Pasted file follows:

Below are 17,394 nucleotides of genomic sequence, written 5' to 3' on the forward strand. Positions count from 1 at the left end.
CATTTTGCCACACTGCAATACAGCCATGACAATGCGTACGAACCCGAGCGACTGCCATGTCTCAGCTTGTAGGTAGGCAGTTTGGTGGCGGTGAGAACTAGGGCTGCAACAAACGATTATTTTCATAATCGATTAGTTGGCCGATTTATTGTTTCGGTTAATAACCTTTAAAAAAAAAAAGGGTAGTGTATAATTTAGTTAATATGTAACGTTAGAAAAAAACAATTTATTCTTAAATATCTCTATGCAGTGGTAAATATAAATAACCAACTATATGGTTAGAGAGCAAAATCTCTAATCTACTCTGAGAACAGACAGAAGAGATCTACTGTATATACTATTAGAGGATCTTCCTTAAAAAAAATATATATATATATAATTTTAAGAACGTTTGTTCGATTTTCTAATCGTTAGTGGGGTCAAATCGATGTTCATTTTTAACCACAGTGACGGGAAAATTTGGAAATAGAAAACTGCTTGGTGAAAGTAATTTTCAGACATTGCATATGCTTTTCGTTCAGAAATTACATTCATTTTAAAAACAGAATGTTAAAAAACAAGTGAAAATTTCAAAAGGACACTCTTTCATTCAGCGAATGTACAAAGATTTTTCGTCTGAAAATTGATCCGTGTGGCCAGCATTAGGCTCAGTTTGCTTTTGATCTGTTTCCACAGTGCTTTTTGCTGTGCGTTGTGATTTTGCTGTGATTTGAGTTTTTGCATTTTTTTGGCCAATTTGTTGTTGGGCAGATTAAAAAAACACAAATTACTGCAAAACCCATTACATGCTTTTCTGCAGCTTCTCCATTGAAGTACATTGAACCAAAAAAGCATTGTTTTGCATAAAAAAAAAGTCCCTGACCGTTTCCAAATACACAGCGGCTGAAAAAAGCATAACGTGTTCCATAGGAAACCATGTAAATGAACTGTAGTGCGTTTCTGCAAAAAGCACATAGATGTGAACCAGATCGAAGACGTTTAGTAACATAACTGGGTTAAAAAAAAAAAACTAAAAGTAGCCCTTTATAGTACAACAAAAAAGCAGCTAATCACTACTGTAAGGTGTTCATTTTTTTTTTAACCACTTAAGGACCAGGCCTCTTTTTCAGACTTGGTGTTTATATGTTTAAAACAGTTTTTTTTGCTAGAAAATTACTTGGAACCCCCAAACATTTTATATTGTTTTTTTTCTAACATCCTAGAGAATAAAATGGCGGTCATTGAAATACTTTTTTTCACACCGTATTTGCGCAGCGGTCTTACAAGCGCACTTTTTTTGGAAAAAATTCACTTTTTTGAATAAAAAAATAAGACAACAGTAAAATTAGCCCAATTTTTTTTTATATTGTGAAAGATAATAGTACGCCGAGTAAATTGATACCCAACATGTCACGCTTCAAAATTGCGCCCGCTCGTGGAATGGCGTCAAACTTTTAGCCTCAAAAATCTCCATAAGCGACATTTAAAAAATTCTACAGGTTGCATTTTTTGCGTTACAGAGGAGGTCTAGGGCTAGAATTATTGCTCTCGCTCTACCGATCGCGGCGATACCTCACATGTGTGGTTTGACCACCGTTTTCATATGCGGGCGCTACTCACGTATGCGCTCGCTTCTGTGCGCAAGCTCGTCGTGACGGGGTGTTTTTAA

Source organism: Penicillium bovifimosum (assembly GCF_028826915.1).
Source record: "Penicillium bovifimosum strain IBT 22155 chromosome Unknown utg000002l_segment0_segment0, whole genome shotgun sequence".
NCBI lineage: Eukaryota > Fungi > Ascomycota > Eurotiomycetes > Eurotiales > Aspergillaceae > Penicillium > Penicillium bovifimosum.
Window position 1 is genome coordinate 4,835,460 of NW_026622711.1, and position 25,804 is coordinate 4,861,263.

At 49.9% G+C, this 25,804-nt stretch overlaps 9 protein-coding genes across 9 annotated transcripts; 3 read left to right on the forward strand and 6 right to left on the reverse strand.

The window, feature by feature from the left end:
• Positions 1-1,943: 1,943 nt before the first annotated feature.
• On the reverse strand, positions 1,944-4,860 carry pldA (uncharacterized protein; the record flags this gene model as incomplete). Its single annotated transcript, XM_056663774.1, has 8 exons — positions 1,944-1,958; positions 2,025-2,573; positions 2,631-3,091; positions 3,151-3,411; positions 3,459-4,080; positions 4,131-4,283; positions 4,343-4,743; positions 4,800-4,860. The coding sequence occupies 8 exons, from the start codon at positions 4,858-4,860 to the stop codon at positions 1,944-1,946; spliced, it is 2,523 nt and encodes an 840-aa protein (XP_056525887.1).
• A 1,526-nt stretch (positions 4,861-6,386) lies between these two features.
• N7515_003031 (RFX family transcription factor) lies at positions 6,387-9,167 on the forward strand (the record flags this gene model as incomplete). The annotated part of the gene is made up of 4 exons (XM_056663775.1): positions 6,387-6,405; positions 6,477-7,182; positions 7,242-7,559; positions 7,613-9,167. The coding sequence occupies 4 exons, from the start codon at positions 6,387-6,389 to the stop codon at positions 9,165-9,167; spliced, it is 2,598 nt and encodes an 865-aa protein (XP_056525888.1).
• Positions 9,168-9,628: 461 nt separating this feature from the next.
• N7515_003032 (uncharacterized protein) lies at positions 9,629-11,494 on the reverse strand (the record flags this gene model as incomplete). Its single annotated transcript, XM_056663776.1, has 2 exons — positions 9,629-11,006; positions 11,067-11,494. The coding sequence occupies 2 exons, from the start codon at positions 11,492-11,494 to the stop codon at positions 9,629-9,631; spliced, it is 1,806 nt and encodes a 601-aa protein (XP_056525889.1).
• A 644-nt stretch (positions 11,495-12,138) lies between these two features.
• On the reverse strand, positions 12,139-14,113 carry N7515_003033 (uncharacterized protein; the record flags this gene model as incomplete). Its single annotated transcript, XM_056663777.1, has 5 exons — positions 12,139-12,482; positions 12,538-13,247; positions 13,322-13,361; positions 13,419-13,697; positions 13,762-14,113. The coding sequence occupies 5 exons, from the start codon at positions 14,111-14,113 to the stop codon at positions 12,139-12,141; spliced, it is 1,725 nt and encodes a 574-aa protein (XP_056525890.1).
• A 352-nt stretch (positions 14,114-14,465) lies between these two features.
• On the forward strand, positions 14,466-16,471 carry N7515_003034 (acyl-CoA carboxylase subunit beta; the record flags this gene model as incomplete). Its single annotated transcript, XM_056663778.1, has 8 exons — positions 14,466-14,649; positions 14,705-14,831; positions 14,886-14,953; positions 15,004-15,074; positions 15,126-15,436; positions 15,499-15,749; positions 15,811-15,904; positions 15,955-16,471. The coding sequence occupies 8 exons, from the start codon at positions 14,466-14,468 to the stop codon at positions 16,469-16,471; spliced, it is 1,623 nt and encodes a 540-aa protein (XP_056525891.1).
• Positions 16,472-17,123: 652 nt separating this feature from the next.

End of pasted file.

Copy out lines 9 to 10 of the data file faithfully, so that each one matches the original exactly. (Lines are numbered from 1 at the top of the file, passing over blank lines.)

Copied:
• Positions 1-1,943: 1,943 nt before the first annotated feature.
• On the reverse strand, positions 1,944-4,860 carry pldA (uncharacterized protein; the record flags this gene model as incomplete). Its single annotated transcript, XM_056663774.1, has 8 exons — positions 1,944-1,958; positions 2,025-2,573; positions 2,631-3,091; positions 3,151-3,411; positions 3,459-4,080; positions 4,131-4,283; positions 4,343-4,743; positions 4,800-4,860. The coding sequence occupies 8 exons, from the start codon at positions 4,858-4,860 to the stop codon at positions 1,944-1,946; spliced, it is 2,523 nt and encodes an 840-aa protein (XP_056525887.1).